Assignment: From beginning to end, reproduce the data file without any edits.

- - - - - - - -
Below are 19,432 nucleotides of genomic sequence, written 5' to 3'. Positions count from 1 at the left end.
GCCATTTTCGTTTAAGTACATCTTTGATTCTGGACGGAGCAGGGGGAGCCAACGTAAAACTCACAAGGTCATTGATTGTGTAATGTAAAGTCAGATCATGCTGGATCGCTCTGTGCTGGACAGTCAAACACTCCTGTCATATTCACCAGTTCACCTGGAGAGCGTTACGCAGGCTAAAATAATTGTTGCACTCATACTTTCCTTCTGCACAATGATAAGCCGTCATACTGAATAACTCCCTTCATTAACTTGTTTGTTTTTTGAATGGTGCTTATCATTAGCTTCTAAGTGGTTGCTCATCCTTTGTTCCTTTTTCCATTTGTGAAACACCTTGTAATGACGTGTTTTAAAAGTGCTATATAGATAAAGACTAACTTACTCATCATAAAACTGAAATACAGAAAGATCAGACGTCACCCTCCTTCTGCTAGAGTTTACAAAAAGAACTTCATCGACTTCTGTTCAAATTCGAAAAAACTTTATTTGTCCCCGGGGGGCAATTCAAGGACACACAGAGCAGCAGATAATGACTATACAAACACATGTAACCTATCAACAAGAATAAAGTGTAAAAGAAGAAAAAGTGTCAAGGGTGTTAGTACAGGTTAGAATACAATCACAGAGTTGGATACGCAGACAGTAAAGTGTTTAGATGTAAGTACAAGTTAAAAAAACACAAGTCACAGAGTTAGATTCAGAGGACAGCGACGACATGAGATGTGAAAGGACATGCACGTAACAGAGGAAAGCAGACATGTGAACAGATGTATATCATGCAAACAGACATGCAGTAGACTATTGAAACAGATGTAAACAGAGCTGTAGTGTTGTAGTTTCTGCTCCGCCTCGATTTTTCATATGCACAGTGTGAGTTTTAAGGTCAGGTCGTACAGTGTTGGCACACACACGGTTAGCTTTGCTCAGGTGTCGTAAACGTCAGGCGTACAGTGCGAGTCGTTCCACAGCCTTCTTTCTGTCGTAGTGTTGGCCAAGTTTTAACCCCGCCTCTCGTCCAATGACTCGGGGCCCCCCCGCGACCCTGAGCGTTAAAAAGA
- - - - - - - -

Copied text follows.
Below are 19,432 nucleotides of genomic sequence, written 5' to 3'. Positions count from 1 at the left end.
GCCATTTTCGTTTAAGTACATCTTTGATTCTGGACGGAGCAGGGGGAGCCAACGTAAAACTCACAAGGTCATTGATTGTGTAATGTAAAGTCAGATCATGCTGGATCGCTCTGTGCTGGACAGTCAAACACTCCTGTCATATTCACCAGTTCACCTGGAGAGCGTTACGCAGGCTAAAATAATTGTTGCACTCATACTTTCCTTCTGCACAATGATAAGCCGTCATACTGAATAACTCCCTTCATTAACTTGTTTGTTTTTTGAATGGTGCTTATCATTAGCTTCTAAGTGGTTGCTCATCCTTTGTTCCTTTTTCCATTTGTGAAACACCTTGTAATGACGTGTTTTAAAAGTGCTATATAGATAAAGACTAACTTACTCATCATAAAACTGAAATACAGAAAGATCAGACGTCACCCTCCTTCTGCTAGAGTTTACAAAAAGAACTTCATCGACTTCTGTTCAAATTCGAAAAAACTTTATTTGTCCCCGGGGGGCAATTCAAGGACACACAGAGCAGCAGATAATGACTATACAAACACATGTAACCTATCAACAAGAATAAAGTGTAAAAGAAGAAAAAGTGTCAAGGGTGTTAGTACAGGTTAGAATACAATCACAGAGTTGGATACGCAGACAGTAAAGTGTTTAGATGTAAGTACAAGTTAAAAAAACACAAGTCACAGAGTTAGATTCAGAGGACAGCGACGACATGAGATGTGAAAGGACATGCACGTAACAGAGGAAAGCAGACATGTGAACAGATGTATATCATGCAAACAGACATGCAGTAGACTATTGAAACAGATGTAAACAGAGCTGTAGTGTTGTAGTTTCTGCTCCGCCTCGATTTTTCATATGCACAGTGTGAGTTTTAAGGTCAGGTCGTACAGTGTTGGCACACACACGGTTAGCTTTGCTCAGGTGTCGTAAACGTCAGGCGTACAGTGCGAGTCGTTCCACAGCCTTCTTTCTGTCGTAGTGTTGGCCAAGTTTTAACCCCGCCTCTCGTCCAATGACTCGGGGCCCCCCCGCGACCCTGAGCGTTAAAAAGA